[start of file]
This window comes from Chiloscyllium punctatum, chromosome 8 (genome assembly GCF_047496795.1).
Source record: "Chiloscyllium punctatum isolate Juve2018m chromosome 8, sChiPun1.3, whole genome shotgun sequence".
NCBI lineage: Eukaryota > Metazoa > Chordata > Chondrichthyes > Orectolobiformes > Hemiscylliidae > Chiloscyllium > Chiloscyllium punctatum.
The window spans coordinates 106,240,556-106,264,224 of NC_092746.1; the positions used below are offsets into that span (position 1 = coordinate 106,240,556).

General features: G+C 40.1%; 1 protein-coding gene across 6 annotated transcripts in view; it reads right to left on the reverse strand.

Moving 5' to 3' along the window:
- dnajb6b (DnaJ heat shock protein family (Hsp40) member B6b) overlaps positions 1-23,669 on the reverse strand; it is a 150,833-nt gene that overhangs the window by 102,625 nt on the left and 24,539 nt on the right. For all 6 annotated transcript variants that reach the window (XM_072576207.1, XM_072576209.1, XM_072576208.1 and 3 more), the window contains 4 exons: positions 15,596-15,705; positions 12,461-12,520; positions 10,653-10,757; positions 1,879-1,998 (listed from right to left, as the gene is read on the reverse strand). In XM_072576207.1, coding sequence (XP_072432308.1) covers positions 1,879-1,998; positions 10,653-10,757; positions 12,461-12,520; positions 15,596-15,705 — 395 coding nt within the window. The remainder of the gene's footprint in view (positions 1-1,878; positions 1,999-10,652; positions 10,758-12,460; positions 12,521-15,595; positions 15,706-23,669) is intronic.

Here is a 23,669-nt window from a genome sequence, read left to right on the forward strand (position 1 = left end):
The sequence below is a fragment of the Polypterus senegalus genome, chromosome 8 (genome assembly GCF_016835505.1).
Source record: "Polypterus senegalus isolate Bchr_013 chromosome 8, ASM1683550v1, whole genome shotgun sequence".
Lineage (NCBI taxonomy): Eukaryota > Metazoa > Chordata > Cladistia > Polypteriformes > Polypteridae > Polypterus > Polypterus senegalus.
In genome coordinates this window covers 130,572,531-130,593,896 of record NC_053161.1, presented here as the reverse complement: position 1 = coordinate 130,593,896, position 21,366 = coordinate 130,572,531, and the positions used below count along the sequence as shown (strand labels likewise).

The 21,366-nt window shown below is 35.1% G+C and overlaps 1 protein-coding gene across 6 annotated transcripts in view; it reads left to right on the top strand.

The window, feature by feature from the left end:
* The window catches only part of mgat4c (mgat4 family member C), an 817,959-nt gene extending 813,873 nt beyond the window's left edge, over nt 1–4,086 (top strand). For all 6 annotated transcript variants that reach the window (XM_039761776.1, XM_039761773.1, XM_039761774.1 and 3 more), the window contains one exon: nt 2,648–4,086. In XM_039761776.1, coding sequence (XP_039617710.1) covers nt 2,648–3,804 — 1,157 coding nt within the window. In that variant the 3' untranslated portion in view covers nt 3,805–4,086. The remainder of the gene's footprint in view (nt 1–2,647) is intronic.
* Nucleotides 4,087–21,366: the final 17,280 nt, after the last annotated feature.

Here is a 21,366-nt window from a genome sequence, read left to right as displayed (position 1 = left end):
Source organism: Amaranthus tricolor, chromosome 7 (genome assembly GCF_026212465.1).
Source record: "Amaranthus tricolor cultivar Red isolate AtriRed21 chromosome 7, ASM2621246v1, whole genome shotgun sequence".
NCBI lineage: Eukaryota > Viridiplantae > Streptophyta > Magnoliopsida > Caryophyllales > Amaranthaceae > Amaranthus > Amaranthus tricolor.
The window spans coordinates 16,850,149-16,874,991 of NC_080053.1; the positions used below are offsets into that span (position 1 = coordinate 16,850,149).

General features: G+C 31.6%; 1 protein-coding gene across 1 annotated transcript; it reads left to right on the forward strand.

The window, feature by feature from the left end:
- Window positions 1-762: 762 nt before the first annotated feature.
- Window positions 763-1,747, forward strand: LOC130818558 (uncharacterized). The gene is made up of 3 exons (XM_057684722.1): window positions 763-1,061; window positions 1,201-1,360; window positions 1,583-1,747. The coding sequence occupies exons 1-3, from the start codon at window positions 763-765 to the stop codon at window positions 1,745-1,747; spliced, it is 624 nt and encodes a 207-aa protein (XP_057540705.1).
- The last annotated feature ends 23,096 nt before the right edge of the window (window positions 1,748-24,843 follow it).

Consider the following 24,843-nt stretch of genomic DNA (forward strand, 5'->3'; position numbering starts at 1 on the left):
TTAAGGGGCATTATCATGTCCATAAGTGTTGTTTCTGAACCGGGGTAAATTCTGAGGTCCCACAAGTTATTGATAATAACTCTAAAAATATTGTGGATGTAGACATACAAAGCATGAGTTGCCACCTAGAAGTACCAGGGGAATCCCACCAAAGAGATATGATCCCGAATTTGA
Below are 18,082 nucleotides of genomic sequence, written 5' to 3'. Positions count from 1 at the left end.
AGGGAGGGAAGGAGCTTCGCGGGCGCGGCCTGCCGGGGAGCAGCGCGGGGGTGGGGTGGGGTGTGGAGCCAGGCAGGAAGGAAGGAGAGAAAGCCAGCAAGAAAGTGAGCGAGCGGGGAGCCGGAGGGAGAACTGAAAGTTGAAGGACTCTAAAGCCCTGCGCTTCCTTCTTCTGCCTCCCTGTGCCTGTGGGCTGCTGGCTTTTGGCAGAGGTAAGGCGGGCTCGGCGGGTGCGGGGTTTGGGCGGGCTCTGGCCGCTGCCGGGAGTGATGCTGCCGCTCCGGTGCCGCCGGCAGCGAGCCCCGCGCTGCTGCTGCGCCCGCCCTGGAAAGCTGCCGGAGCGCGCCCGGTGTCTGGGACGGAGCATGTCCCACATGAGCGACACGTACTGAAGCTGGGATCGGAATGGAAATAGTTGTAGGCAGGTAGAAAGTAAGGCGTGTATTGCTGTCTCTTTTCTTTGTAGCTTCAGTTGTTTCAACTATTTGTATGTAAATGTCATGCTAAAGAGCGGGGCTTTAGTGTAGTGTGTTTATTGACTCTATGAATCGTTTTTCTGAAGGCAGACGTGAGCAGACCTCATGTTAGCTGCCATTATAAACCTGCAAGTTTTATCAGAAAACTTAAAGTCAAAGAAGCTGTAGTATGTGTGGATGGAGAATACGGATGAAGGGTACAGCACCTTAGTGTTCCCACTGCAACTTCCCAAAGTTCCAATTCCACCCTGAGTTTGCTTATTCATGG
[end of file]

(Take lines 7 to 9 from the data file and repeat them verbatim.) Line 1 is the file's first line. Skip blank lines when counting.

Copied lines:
- dnajb6b (DnaJ heat shock protein family (Hsp40) member B6b) overlaps positions 1-23,669 on the reverse strand; it is a 150,833-nt gene that overhangs the window by 102,625 nt on the left and 24,539 nt on the right. For all 6 annotated transcript variants that reach the window (XM_072576207.1, XM_072576209.1, XM_072576208.1 and 3 more), the window contains 4 exons: positions 15,596-15,705; positions 12,461-12,520; positions 10,653-10,757; positions 1,879-1,998 (listed from right to left, as the gene is read on the reverse strand). In XM_072576207.1, coding sequence (XP_072432308.1) covers positions 1,879-1,998; positions 10,653-10,757; positions 12,461-12,520; positions 15,596-15,705 — 395 coding nt within the window. The remainder of the gene's footprint in view (positions 1-1,878; positions 1,999-10,652; positions 10,758-12,460; positions 12,521-15,595; positions 15,706-23,669) is intronic.

Here is a 23,669-nt window from a genome sequence, read left to right on the forward strand (position 1 = left end):
The sequence below is a fragment of the Polypterus senegalus genome, chromosome 8 (genome assembly GCF_016835505.1).